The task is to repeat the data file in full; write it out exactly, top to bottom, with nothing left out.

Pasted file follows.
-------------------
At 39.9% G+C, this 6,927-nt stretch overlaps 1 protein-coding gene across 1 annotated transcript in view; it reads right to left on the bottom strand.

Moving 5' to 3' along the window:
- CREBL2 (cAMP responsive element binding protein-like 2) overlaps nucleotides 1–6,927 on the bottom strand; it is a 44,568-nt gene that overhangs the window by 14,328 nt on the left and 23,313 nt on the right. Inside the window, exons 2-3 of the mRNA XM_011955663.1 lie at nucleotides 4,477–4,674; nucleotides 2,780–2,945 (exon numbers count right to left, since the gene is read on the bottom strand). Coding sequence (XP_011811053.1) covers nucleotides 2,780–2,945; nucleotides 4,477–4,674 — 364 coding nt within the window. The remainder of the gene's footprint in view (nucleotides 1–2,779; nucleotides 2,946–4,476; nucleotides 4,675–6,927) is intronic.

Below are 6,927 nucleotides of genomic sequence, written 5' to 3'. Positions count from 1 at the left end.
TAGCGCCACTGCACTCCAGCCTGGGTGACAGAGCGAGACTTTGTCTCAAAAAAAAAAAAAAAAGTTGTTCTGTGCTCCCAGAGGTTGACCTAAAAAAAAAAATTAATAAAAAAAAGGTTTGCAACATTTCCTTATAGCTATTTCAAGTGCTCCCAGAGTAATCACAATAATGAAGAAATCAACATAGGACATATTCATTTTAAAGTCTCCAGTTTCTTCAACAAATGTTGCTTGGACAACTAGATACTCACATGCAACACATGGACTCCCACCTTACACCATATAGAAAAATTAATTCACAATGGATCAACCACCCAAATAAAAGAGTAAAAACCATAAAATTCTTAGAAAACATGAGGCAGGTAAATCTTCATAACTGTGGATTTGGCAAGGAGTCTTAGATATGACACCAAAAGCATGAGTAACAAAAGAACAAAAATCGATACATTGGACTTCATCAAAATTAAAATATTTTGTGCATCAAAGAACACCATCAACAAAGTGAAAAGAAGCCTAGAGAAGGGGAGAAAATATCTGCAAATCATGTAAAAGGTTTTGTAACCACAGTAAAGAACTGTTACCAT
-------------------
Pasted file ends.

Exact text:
At 39.9% G+C, this 6,927-nt stretch overlaps 1 protein-coding gene across 1 annotated transcript in view; it reads right to left on the bottom strand.

Moving 5' to 3' along the window:
- CREBL2 (cAMP responsive element binding protein-like 2) overlaps nucleotides 1–6,927 on the bottom strand; it is a 44,568-nt gene that overhangs the window by 14,328 nt on the left and 23,313 nt on the right. Inside the window, exons 2-3 of the mRNA XM_011955663.1 lie at nucleotides 4,477–4,674; nucleotides 2,780–2,945 (exon numbers count right to left, since the gene is read on the bottom strand). Coding sequence (XP_011811053.1) covers nucleotides 2,780–2,945; nucleotides 4,477–4,674 — 364 coding nt within the window. The remainder of the gene's footprint in view (nucleotides 1–2,779; nucleotides 2,946–4,476; nucleotides 4,675–6,927) is intronic.

Below are 6,927 nucleotides of genomic sequence, written 5' to 3'. Positions count from 1 at the left end.
TAGCGCCACTGCACTCCAGCCTGGGTGACAGAGCGAGACTTTGTCTCAAAAAAAAAAAAAAAAGTTGTTCTGTGCTCCCAGAGGTTGACCTAAAAAAAAAAATTAATAAAAAAAAGGTTTGCAACATTTCCTTATAGCTATTTCAAGTGCTCCCAGAGTAATCACAATAATGAAGAAATCAACATAGGACATATTCATTTTAAAGTCTCCAGTTTCTTCAACAAATGTTGCTTGGACAACTAGATACTCACATGCAACACATGGACTCCCACCTTACACCATATAGAAAAATTAATTCACAATGGATCAACCACCCAAATAAAAGAGTAAAAACCATAAAATTCTTAGAAAACATGAGGCAGGTAAATCTTCATAACTGTGGATTTGGCAAGGAGTCTTAGATATGACACCAAAAGCATGAGTAACAAAAGAACAAAAATCGATACATTGGACTTCATCAAAATTAAAATATTTTGTGCATCAAAGAACACCATCAACAAAGTGAAAAGAAGCCTAGAGAAGGGGAGAAAATATCTGCAAATCATGTAAAAGGTTTTGTAACCACAGTAAAGAACTGTTACCAT